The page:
The Erdogan Regime’s security and intelligence arms have not abstained from abducting people either. All 26 cases of enforced disappearances in Turkey so far follow a similar pattern, which proves the fact that it is a systematic effort. The victims spend months with their conditions or whereabouts unknown, are subjected to torture and other forms of ill-treatment. Enforced disappearances are not confined within the borders of Turkey, the government abducts people abroad as well. Turkish Foreign Minister brazenly boasted about kidnapping of 100 individuals by the National Intelligence Agency (MIT) from 18 countries. These victims have also reported being subjected to severe torture.

Penitentiaries are no exception to the rule of systematic human rights violations. In lack of official figures, it is estimated that there are more than 3000 inmates held in solitary confinement. Prolonged detention in solitary confinement is a degrading punishment in itself, but more importantly, it is conducive to other acts of torture and ill-treatment. As such, there are 54 documented, murky cases of suicide in penitentiaries. These suspicious deaths are in fact due to torture and lack of adequate medical care.

The Erdogan Regime has also systematically targeted vulnerable groups such as expectant or new mothers, elderly, sick and disabled persons. The OHCHR reported 50 cases of women being arrested just before or after giving birth and estimates that there are 600 mothers held in detention with their young children. In almost all cases, these women were charged with alleged offences of their husbands, ina total disregard for the principle of individuality of criminal responsibility.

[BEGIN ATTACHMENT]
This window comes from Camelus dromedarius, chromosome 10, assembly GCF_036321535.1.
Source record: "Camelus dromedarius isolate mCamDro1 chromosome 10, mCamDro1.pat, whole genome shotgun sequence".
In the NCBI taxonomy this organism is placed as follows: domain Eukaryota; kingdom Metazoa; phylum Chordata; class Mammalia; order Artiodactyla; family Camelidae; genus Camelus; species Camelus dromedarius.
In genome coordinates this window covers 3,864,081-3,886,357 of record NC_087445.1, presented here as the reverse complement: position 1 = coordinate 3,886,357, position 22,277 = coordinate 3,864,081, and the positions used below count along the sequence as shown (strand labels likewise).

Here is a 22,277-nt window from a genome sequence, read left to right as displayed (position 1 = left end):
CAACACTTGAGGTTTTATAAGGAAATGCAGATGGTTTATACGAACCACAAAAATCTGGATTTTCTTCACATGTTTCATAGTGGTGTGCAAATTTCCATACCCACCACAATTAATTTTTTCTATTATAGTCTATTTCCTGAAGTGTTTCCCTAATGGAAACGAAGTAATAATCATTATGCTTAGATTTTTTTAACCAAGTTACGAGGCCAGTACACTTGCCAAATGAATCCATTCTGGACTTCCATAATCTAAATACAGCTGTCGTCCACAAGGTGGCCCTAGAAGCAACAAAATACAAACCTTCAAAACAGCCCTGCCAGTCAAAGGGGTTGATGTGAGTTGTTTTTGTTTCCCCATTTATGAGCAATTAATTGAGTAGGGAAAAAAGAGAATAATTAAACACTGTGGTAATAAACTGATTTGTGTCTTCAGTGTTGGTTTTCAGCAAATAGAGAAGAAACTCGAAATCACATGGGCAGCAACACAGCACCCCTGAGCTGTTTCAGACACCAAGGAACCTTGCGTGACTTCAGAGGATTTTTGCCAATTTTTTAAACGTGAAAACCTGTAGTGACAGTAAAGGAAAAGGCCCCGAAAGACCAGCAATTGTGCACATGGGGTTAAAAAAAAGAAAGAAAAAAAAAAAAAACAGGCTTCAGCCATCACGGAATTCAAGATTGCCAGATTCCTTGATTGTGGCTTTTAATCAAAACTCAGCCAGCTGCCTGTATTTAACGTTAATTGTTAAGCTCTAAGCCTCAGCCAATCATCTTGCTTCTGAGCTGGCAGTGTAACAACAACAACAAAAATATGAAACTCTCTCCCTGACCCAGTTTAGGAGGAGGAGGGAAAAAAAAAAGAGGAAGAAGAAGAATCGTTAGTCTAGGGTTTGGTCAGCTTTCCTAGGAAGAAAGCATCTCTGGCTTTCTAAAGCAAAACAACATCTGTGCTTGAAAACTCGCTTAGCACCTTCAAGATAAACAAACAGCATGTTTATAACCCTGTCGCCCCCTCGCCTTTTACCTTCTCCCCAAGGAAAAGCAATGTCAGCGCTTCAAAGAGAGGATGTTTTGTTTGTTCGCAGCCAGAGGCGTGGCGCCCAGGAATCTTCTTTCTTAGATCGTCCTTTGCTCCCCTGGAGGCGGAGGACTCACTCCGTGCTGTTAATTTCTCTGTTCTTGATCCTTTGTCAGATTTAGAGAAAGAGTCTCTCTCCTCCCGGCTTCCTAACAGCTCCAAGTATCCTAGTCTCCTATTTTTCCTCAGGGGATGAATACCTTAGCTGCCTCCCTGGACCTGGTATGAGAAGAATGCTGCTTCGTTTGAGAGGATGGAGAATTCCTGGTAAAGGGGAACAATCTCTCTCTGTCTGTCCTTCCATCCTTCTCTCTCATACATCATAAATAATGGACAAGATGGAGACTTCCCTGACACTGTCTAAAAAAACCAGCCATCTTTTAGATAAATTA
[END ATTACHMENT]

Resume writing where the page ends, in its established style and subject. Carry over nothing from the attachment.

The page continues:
The information available provides a reasonable basis to conclude that multiple offences within the scope of Article 6(c) and 7(1) of the Rome Statute have been committed by the Erdogan Regime as a government policy, in its systematic and widespread attack on followers of the Gulen movement, particularly in the aftermath of 15 July coup attempt. There are also strong indications that rape (Article 7(1)(g) of the Rome Statute) and threats thereof have been systematically and deliberately resorted to by the government in its attacks against the movement.